An Historiography of the Huertgen Forest Campaign 1944-1945.
In the summer of 1994, the countryside stretching between the German city of Aachen and the industrial town of Dueren was beautiful and serine. Narrow blacktopped roads meandering through the region connected small farming communities much like grapes on a vine. The villages were surrounded by rolling hills and occasional forested squares of tall fir trees planted with machine-like precision in perfect rows, rising tall and straight from the earth like the backs of huge black beasts. The gleaming tour bus--somewhat smaller than its American counterpart, but still a behemoth on the tiny roadway must have looked precariously out of place in this tranquil rustic setting. Curiously gazing out of its oversized tinted windows were aging veterans of World War II-former soldiers of the 13th Infantry Regiment who once wore the Golden Arrow shoulder patch of the 8th Infantry Division. Some had been here before; others had not made it this far. Wounded in the campaigns of Normandy or Brittany, they came to see the places they had heard about so often on the one weekend a year veterans speak freely of their experiences, the annual reunions. Others, like myself, came to see the place my father rarely talked about: the Huertgen Forest.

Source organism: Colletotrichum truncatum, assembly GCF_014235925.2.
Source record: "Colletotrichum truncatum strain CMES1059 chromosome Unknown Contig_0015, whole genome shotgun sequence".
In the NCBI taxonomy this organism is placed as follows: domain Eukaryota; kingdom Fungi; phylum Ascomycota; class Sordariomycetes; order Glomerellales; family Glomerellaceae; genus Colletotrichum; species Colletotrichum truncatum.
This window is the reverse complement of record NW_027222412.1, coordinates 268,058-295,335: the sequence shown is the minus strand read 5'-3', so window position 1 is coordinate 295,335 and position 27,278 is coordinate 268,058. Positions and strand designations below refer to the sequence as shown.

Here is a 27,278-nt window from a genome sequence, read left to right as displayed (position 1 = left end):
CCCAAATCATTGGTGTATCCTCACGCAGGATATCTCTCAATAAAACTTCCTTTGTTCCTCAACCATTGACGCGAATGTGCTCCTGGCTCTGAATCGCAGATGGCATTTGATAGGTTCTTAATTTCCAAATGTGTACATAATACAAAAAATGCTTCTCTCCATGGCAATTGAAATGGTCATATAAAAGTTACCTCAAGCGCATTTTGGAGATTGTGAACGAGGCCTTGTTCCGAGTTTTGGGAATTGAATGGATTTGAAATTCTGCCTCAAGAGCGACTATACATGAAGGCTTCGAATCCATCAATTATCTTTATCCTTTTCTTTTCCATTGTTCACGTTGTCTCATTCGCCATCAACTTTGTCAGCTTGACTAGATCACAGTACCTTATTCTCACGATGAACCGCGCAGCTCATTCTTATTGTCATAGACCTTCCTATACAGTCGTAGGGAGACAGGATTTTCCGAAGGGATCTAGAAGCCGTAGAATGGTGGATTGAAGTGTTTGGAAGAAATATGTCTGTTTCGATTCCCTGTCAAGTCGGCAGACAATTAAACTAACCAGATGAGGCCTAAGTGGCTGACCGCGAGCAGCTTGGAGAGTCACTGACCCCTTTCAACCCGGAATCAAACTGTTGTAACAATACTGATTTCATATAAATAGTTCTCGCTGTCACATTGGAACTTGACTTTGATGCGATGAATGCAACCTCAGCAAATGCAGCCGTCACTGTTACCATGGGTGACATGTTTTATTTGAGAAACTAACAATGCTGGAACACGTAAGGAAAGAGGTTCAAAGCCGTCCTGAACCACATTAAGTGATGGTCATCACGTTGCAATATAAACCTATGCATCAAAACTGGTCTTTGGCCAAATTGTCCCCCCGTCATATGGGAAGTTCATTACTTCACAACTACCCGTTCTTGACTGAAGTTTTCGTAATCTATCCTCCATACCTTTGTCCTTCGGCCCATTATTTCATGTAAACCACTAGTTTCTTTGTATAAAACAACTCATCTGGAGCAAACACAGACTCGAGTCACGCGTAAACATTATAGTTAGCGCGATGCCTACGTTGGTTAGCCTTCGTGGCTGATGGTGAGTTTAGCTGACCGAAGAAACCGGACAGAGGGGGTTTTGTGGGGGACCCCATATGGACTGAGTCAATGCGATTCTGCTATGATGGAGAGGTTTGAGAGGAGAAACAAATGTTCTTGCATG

We paused for lunch in Vossenack--the town where in November 1944, the U.S. 28th Infantry Division had launched its ill-fated attacks on the vital road hub of Schmidt-- under curious eyes of locals sitting at a bar drinking beer. Across the street, the church that American tankers had once used as an aiming stake had since been completely rebuilt with a shortened steeple. Passing through Germeter, we drove toward the village of Huertgen, a town that remained an illusive objective to regiments of the 9th and later 28th Infantry Divisions in the earlier part of the campaign, but would be forever engrained in the memories of those in the 13th and 121st Infantry Regiments. The woods on either side of the road where G.I.'s had once died for yards showed no signs of the struggle once waged there. The sharp bend in the road, where M-4 Shermans once succumbed to German anti-tank guns concealed in Huertgen beyond, went by seemingly unnoticed.
Like Vossenack, Huertgen's church and the forrester's house opposite are now beautifully refurbished. On the other side of the street, a dairy farmer carrying tins of fresh milk seemed unconcerned as the veterans emerged from the bus with a curious mixture of anticipation and foreboding. Fred Scherrer, a former rifleman in B Company, 13th Infantry and retired doctor from Pittsburgh, Pennsylvania, noticed something out beyond the farmer's penned-in herd. "There it is," he said, staring out across the quilted field. He was pointing to a depression in the ground where the earth gradually dipped below the gentle rise where we stood. It was from this direction that the 1st Battalion, 13th Infantry approached Huertgen from the northeast after executing a left hook to cut the Huertgen-Kleinhau road in support of their sister regiment, the 121st Infantry. It was here; Fred Scherrer tried desperately to evade an enemy sniper's bullet with a thirty-pound radio strapped to his back.